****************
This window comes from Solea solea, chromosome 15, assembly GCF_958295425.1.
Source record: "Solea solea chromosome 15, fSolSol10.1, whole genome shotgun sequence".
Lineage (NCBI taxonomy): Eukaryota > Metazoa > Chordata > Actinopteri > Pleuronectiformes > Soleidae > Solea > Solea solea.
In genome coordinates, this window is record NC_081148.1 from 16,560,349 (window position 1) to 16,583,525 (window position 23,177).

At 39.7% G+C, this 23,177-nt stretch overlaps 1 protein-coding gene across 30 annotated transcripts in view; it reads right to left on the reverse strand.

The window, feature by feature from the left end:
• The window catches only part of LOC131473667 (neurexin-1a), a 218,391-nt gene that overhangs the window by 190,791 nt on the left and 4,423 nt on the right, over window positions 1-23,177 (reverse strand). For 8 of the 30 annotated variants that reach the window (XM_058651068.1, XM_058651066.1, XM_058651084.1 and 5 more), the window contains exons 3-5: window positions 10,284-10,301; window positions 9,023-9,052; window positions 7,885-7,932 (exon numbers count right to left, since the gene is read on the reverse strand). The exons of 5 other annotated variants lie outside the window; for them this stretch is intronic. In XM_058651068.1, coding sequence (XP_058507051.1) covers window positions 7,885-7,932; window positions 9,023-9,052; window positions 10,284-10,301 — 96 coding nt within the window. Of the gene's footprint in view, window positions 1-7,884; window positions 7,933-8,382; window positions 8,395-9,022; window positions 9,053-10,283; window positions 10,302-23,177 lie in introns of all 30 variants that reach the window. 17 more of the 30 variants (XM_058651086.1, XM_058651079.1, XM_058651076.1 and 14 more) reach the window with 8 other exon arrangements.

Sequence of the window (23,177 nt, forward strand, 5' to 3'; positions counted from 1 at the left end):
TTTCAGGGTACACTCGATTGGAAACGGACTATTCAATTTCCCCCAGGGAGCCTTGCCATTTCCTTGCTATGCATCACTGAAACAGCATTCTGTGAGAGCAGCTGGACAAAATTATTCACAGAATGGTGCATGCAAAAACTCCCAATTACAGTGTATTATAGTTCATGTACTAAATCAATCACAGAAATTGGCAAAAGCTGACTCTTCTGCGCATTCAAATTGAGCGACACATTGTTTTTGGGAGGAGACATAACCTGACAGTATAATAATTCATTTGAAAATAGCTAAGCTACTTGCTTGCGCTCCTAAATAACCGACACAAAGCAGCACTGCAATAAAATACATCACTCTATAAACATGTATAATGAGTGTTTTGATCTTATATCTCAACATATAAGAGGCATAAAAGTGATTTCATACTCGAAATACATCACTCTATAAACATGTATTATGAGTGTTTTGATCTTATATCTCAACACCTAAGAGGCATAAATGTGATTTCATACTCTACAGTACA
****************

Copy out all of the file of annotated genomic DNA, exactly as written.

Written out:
This window comes from Solea solea, chromosome 15, assembly GCF_958295425.1.
Source record: "Solea solea chromosome 15, fSolSol10.1, whole genome shotgun sequence".
Lineage (NCBI taxonomy): Eukaryota > Metazoa > Chordata > Actinopteri > Pleuronectiformes > Soleidae > Solea > Solea solea.
In genome coordinates, this window is record NC_081148.1 from 16,560,349 (window position 1) to 16,583,525 (window position 23,177).

At 39.7% G+C, this 23,177-nt stretch overlaps 1 protein-coding gene across 30 annotated transcripts in view; it reads right to left on the reverse strand.

The window, feature by feature from the left end:
• The window catches only part of LOC131473667 (neurexin-1a), a 218,391-nt gene that overhangs the window by 190,791 nt on the left and 4,423 nt on the right, over window positions 1-23,177 (reverse strand). For 8 of the 30 annotated variants that reach the window (XM_058651068.1, XM_058651066.1, XM_058651084.1 and 5 more), the window contains exons 3-5: window positions 10,284-10,301; window positions 9,023-9,052; window positions 7,885-7,932 (exon numbers count right to left, since the gene is read on the reverse strand). The exons of 5 other annotated variants lie outside the window; for them this stretch is intronic. In XM_058651068.1, coding sequence (XP_058507051.1) covers window positions 7,885-7,932; window positions 9,023-9,052; window positions 10,284-10,301 — 96 coding nt within the window. Of the gene's footprint in view, window positions 1-7,884; window positions 7,933-8,382; window positions 8,395-9,022; window positions 9,053-10,283; window positions 10,302-23,177 lie in introns of all 30 variants that reach the window. 17 more of the 30 variants (XM_058651086.1, XM_058651079.1, XM_058651076.1 and 14 more) reach the window with 8 other exon arrangements.

Sequence of the window (23,177 nt, forward strand, 5' to 3'; positions counted from 1 at the left end):
TTTCAGGGTACACTCGATTGGAAACGGACTATTCAATTTCCCCCAGGGAGCCTTGCCATTTCCTTGCTATGCATCACTGAAACAGCATTCTGTGAGAGCAGCTGGACAAAATTATTCACAGAATGGTGCATGCAAAAACTCCCAATTACAGTGTATTATAGTTCATGTACTAAATCAATCACAGAAATTGGCAAAAGCTGACTCTTCTGCGCATTCAAATTGAGCGACACATTGTTTTTGGGAGGAGACATAACCTGACAGTATAATAATTCATTTGAAAATAGCTAAGCTACTTGCTTGCGCTCCTAAATAACCGACACAAAGCAGCACTGCAATAAAATACATCACTCTATAAACATGTATAATGAGTGTTTTGATCTTATATCTCAACATATAAGAGGCATAAAAGTGATTTCATACTCGAAATACATCACTCTATAAACATGTATTATGAGTGTTTTGATCTTATATCTCAACACCTAAGAGGCATAAATGTGATTTCATACTCTACAGTACA